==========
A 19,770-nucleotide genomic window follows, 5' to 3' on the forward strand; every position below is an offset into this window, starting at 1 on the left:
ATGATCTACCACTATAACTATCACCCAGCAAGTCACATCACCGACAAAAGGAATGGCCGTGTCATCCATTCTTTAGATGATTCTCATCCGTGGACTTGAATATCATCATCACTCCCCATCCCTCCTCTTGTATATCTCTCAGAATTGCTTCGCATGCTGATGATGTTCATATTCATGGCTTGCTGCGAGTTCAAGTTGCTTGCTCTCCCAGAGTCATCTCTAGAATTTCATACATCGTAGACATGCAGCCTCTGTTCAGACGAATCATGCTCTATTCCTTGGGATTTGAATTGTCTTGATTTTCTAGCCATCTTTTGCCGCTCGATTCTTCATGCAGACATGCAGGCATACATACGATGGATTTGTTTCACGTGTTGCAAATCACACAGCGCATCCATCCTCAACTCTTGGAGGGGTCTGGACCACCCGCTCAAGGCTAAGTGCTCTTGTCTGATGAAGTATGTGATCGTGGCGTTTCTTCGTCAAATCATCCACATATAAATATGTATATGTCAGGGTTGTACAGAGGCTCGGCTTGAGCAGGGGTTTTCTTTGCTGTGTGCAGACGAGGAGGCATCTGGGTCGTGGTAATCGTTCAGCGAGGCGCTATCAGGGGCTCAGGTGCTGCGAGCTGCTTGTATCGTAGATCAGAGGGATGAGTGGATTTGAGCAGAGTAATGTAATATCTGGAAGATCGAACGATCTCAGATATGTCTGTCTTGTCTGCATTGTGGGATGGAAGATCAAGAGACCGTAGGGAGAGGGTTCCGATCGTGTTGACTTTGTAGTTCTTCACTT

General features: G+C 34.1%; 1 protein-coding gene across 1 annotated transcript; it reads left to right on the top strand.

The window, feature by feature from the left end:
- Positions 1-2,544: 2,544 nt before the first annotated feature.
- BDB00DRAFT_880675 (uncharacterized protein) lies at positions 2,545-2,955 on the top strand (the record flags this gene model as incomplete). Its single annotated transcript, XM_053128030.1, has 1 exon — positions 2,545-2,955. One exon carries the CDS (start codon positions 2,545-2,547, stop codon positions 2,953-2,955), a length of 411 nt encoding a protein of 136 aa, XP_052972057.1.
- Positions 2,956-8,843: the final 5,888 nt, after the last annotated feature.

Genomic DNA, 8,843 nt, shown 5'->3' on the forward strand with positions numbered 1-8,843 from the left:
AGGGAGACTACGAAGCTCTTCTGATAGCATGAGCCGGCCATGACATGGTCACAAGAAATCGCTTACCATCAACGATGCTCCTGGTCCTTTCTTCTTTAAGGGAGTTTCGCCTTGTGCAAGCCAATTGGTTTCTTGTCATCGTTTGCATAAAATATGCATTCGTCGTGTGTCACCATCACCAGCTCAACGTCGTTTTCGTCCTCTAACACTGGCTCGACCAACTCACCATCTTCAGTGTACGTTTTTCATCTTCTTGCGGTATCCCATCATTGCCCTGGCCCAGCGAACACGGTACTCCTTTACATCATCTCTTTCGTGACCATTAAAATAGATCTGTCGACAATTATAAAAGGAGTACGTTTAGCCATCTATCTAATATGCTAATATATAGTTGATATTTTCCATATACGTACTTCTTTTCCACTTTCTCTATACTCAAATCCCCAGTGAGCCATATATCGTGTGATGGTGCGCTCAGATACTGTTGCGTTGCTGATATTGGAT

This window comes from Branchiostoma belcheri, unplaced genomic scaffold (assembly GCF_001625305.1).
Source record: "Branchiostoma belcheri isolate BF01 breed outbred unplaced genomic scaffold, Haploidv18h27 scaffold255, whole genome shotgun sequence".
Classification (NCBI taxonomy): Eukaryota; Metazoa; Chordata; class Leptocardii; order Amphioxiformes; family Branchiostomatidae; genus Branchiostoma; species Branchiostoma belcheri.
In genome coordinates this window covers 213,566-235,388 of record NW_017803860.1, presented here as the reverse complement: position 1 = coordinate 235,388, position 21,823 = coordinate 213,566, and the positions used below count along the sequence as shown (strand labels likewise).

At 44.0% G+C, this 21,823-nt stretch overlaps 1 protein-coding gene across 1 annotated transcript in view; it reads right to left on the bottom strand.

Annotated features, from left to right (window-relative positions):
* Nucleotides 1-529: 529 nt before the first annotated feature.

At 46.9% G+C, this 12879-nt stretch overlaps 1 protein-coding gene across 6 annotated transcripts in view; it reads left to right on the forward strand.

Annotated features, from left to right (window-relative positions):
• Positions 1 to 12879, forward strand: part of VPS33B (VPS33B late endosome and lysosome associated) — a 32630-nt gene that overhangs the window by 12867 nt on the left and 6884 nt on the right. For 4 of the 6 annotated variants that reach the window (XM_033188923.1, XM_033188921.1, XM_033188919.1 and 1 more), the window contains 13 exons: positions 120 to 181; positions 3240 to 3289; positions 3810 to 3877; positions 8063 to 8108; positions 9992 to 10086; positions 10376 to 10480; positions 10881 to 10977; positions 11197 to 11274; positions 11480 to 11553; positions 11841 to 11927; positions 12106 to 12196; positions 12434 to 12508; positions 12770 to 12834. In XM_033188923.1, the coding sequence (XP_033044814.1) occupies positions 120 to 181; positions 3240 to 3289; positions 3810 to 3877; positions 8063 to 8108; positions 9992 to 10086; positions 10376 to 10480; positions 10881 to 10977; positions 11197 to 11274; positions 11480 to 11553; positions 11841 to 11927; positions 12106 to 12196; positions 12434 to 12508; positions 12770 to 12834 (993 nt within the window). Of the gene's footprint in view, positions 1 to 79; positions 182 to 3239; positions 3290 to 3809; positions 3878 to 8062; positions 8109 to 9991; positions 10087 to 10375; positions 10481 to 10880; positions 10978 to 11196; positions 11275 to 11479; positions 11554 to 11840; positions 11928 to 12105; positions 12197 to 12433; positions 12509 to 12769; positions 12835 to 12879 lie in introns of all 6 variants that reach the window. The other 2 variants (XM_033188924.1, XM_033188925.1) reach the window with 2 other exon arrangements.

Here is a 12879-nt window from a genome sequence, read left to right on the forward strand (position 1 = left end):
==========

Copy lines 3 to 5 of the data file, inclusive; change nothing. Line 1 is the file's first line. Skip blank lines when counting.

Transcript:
General features: G+C 34.1%; 1 protein-coding gene across 1 annotated transcript; it reads left to right on the top strand.

The window, feature by feature from the left end:
- Positions 1-2,544: 2,544 nt before the first annotated feature.